The announcement that showrunner Glen Mazzara is leaving “The Walking Dead” is another indication that AMC and its top creatives often don’t see eye to eye on key issues concerning the net’s most important series.
Mazzara’s sudden departure of the most-watched scripted show on cable or broadcast follows the exit of Frank Darabont, who left the zombie skein only a season after the show’s debut.
Darabont’s departure, which focused on both budget, production and creative differences, made room for Mazzara to step up as showrunner, and now he’s gone too on the heels of a season four pickup.
Mazzara will continue as exec producer going forward and will guide a hand in post-production in preparation for the second half of season three, which will restart in February. A new showrunner has not been named.
What made the announcement all the more unusual is that it occurred the day before a long holiday weekend, a day that is usually fairly light in terms of breaking news and one in which networks and studios don’t want to make major announcements.
Reps from both AMC and Mazzara would not speak on the record about the specific “creative differences” that caused the rift beyond the statements issued. It’s unclear if the dispute is based on both upcoming storylines, production issues or budgets, or a combination of all.
Said AMC: “Both parties acknowledge that there is a difference of opinion about where the show should go moving forward, and conclude that it is best to part ways. This decision is amicable and Glen will remain on for post-production on season 3B as showrunner and executive producer.”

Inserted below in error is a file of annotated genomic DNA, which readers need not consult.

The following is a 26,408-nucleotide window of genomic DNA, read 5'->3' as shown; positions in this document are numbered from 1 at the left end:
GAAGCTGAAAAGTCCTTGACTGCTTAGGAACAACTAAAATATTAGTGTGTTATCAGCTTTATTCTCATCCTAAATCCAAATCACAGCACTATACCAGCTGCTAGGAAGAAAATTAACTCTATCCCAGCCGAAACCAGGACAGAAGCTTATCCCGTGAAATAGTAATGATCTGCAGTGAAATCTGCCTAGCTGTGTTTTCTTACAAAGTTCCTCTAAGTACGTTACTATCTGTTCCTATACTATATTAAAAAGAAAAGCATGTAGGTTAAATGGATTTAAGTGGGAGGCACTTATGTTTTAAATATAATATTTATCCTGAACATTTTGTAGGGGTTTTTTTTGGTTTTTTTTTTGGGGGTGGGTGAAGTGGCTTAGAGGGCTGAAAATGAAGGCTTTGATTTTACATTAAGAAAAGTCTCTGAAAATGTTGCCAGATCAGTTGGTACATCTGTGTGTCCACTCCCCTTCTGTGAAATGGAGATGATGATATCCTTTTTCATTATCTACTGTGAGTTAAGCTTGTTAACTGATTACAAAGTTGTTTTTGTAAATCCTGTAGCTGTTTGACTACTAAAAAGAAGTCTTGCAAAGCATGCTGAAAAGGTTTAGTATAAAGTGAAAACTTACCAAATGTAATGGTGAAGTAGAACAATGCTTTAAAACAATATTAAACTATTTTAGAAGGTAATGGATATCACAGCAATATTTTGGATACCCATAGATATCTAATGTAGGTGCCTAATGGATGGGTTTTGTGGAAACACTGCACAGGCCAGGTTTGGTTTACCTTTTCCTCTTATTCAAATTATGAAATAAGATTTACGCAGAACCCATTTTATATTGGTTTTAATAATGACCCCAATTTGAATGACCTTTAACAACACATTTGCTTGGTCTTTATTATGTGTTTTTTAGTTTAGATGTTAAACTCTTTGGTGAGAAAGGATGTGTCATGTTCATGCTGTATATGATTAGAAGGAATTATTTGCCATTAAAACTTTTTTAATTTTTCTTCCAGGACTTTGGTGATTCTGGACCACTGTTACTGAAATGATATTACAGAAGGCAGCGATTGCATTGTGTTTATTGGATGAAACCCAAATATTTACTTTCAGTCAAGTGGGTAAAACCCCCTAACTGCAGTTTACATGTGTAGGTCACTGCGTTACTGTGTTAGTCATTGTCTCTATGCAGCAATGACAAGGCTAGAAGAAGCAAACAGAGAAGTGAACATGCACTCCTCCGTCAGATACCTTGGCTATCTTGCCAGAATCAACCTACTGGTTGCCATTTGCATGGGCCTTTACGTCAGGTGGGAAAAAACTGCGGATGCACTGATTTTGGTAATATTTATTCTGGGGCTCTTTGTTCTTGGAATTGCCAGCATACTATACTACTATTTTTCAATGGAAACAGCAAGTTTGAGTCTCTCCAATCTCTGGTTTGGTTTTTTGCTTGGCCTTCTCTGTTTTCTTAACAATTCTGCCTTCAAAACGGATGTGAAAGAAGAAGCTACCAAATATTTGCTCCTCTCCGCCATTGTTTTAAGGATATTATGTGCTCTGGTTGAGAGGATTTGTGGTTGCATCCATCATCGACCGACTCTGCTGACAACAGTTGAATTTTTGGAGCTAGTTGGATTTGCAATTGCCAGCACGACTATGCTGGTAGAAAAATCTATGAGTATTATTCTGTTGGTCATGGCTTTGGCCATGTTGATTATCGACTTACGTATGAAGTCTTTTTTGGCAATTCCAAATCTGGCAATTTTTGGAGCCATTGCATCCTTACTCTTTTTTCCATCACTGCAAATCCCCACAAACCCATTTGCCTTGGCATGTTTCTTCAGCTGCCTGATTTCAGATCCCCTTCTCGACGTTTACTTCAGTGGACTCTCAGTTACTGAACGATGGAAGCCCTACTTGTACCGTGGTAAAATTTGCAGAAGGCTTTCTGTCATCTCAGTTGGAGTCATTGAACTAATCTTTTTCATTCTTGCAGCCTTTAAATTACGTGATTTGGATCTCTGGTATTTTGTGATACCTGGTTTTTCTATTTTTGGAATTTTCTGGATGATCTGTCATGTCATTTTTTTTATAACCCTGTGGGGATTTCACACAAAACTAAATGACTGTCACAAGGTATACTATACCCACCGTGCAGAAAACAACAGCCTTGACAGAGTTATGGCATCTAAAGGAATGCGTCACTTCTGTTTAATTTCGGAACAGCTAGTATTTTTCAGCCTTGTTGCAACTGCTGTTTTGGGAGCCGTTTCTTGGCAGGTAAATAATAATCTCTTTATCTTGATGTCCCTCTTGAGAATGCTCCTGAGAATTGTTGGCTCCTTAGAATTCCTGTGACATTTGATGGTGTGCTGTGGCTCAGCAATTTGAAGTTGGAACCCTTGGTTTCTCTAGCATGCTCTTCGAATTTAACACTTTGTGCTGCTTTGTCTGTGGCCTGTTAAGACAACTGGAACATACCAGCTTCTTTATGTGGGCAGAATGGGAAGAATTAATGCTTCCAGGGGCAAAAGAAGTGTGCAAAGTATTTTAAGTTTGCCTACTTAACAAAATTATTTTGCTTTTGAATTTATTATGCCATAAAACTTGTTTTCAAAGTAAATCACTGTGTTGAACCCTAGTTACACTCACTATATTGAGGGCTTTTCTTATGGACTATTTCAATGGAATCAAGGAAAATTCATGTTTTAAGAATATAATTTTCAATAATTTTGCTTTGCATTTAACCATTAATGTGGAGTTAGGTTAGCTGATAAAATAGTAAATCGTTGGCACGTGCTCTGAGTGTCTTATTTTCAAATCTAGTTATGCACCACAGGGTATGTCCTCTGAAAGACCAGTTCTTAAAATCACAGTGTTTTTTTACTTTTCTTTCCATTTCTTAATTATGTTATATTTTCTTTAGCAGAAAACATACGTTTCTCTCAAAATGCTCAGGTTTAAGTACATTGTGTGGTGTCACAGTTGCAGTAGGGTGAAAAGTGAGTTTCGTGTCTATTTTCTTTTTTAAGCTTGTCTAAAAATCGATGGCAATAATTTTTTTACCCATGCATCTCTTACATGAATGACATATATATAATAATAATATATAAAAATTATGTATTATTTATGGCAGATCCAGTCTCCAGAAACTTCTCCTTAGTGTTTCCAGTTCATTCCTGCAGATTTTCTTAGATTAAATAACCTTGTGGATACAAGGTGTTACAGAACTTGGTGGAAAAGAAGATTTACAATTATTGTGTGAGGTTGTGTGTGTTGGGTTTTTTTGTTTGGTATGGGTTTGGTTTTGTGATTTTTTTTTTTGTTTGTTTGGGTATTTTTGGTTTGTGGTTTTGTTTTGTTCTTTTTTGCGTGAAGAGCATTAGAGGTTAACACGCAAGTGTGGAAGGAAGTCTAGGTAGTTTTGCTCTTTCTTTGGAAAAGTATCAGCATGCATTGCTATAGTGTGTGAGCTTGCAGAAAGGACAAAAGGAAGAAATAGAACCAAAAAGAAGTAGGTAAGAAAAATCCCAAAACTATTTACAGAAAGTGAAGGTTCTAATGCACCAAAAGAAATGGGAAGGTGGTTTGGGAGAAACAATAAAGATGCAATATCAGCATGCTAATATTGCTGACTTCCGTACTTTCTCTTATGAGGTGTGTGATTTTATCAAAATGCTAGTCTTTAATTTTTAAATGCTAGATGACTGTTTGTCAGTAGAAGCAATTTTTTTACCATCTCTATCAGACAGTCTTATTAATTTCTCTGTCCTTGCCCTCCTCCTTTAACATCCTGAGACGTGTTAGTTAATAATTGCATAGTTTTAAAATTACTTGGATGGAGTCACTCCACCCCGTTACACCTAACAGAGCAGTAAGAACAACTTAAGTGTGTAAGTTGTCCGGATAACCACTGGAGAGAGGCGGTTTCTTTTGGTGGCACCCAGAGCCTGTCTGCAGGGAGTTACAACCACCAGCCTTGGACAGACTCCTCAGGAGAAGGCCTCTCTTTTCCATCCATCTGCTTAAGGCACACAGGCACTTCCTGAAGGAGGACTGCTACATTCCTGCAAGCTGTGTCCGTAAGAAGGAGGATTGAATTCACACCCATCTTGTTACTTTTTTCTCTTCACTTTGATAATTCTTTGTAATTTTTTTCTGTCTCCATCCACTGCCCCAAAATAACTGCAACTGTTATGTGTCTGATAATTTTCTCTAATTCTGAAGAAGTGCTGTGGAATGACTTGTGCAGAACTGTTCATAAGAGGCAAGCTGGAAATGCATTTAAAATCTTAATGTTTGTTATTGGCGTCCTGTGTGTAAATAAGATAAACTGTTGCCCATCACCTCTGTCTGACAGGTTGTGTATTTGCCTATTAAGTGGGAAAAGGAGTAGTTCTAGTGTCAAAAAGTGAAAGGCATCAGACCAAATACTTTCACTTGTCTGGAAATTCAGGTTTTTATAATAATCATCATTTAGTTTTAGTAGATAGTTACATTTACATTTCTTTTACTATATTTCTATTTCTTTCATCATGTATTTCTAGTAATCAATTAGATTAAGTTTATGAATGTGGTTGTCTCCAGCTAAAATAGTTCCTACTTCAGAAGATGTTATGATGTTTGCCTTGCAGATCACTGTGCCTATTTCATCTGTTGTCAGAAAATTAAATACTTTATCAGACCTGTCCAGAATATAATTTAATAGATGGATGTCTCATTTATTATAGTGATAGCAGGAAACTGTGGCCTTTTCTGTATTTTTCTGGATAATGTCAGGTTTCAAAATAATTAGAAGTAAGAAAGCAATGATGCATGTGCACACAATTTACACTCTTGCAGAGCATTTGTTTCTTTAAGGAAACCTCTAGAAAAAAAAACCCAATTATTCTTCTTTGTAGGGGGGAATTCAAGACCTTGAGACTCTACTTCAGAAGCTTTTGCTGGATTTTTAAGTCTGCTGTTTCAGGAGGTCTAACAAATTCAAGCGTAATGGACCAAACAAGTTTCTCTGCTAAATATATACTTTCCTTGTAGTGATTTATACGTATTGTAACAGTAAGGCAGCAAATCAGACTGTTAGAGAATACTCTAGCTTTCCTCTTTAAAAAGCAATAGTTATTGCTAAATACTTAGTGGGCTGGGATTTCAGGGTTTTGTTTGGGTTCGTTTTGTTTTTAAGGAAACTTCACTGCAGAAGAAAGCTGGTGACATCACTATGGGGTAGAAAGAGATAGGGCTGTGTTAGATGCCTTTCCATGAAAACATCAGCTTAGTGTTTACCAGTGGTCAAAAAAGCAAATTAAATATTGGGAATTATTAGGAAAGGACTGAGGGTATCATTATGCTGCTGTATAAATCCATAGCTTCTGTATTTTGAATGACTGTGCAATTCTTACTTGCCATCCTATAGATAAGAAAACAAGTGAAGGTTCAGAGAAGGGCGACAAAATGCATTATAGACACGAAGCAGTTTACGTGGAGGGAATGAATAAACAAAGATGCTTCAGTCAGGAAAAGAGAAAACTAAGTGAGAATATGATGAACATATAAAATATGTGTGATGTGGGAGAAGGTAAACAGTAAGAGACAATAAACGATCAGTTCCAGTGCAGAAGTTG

Added Mazzara: “My time as showrunner on ‘The Walking Dead’ has been an amazing experience but after I finish season three, it’s time to move on. I have told the stories I wanted to tell and connected with our fans on a level that I never imagined. It doesn’t get much better than that. Thank you to everyone who has been a part of this journey.”
The Dec. 2 midseason finale of “Walking” drew 6.9 million adults 18-49 (a 5.5 national rating in the demo) and 10.5 million viewers overall.
Darabont was vocal in voicing his frustration with how the network treated the show when he was in charge, and now with Mazzara’s departure, issues on how AMC makes decisions and works with its showrunners concerning their top properties are arising again.
Said Darabont a year ago to website Screen Rant: “I was really given no choice. I don’t understand the thinking behind, ‘Oh, this is the most successful show in the history of basic cable. Let’s gut the budgets now.’ I never did understand that and I think they got tired of hearing me complain about it. It’s a little more complicated than that, but that’s as far as I want to go with it.”
In addition to the Darabont exit, AMC and producer Lionsgate had a long dispute with “Mad Men” creator Matt Weiner over his deal and how long the critically applauded 1960’s Madison Avenue drama would continue.
On “Hell on Wheels,” showrunner John Shiban departed after he and the network were unable to see things in unison. And the cabler went through a public relations meltdown with showrunner Veena Sud following the first season of “The Killing,” which it canceled earlier this year before deciding to bring it back in May.
Exec producers Gale Anne Hurd and Robert Kirkman, who created the comic for which the series is based, offered support for both Mazzara and for the upcoming fourth season of “The Walking Dead.”